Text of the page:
If the character is likeable despite all this, as well as relatable, the reader feels even more fear for them.
Now, giving all this attention to your protagonist is great, but one must consider the antagonist as well. Is it a monster? What’s its purpose? Is it an unknown killer? Why are they after our protagonist? Did the protagonist witness their crime? Did the protagonist wrong the killer? Does the protagonist know the killer? Was the killer a friend? Was the killer in front of the reader the whole time?
Your villain is bound to be a broken individual or surely a twisted one. One who is cruel and dangerous, the perfect combination for a dark story!
The Question-Raising Ending
Not all endings will be so final. Not all endings will end with everyone six-feet under. Not all endings will be so grim. Not all endings will be so happy. Not all endings will be an end.
Often in this genre of writing, be it horror or thriller, the ending isn’t as good as one would expect. In fact, the endings for most thrillers end up being absolute rubbish. Even icons in the genre, such as Stephen King, are notorious for writing awful endings that don’t serve a book justice. That is not to say you can’t end a story well, but it is difficult.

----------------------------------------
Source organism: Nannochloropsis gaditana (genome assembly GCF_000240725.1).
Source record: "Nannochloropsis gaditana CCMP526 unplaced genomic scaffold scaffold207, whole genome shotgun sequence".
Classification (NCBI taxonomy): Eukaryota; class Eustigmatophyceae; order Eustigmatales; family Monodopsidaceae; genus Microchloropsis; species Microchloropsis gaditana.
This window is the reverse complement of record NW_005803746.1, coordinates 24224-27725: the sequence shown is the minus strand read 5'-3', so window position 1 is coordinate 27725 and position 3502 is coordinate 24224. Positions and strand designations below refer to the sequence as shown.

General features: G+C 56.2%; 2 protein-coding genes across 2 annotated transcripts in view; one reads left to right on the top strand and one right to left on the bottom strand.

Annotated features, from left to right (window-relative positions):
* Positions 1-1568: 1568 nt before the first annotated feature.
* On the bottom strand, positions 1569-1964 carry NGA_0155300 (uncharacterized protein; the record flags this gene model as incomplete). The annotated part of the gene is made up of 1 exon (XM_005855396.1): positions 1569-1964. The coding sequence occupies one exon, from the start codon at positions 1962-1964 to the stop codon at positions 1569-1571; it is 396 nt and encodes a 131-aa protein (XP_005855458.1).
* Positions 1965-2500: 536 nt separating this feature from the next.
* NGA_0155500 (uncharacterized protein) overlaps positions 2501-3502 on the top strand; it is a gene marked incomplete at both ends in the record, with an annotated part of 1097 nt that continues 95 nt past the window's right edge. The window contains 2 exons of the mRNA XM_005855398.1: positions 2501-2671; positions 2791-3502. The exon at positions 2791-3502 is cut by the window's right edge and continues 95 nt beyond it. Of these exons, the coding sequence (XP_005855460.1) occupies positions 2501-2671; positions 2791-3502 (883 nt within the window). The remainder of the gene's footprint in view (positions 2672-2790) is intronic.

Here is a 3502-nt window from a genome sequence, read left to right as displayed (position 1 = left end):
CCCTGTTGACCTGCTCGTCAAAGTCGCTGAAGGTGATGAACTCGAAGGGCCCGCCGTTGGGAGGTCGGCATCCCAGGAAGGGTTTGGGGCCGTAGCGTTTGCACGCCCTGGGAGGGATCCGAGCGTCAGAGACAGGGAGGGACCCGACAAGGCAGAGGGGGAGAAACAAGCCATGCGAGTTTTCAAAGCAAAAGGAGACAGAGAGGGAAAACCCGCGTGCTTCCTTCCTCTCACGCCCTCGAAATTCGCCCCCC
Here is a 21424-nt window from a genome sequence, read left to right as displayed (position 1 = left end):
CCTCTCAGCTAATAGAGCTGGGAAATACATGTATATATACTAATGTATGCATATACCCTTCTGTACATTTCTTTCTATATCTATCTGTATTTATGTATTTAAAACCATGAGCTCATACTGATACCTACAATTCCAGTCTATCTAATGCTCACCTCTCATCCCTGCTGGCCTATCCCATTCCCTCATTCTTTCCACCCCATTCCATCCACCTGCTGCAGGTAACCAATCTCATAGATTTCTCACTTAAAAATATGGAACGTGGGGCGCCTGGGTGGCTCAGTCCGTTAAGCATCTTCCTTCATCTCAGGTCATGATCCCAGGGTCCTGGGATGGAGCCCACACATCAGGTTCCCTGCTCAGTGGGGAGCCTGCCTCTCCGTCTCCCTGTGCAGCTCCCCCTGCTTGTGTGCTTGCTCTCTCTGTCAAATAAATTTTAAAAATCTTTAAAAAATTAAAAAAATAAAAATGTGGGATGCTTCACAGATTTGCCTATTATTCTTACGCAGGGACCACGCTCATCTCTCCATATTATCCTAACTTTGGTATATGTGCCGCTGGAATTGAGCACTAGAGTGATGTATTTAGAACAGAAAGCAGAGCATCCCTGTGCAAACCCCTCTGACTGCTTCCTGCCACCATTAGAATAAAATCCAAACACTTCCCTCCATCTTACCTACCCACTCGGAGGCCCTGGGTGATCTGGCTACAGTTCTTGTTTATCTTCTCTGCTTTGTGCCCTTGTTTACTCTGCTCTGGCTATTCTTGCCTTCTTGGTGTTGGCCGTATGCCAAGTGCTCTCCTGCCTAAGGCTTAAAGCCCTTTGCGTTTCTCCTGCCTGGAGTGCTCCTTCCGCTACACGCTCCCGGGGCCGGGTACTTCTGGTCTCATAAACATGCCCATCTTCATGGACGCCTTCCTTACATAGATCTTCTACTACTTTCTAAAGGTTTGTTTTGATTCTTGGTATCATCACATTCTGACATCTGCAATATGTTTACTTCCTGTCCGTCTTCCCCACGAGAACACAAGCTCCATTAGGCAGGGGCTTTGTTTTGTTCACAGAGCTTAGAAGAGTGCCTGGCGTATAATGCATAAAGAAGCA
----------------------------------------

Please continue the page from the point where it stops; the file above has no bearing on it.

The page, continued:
You can try to wrap up the stories with many loose-ends or leave a few important ones waving in the wind. You can kill off your main protagonist, either surprisingly killed by the antagonist or they simply sacrifice themself to stop the antagonist. You can write a dream ending, where the hero wins on all fronts.
Or perhaps, you end the story with a hollow victory, where nobody is sure the antagonist is defeated. Many dark stories end this way.
You should be able to decide which of these endings best suits your novel. In most respects, a thriller should end well-enough. Be it the protagonist wins and lives, or wins and dies. Yet, one thing is for sure, the villain has been stopped. It can be a sad ending, where there is no real win for the characters the reader enjoys, or it can be a happy one, where all is well. Although, the protagonist might be traumatised.
You may already have a good idea for the ending, but I would personally suggest leaving some questions unanswered. If you wrap it up neatly, then it softens the story, as it excludes the reader in some respects. Yet, if you leave a question unanswered, especially one of great interest, it will stay in the reader's mind, maintaining their inclusion in the story, as much as a reader can be included.
The Power Of Believability
Finally, we have the power of believability.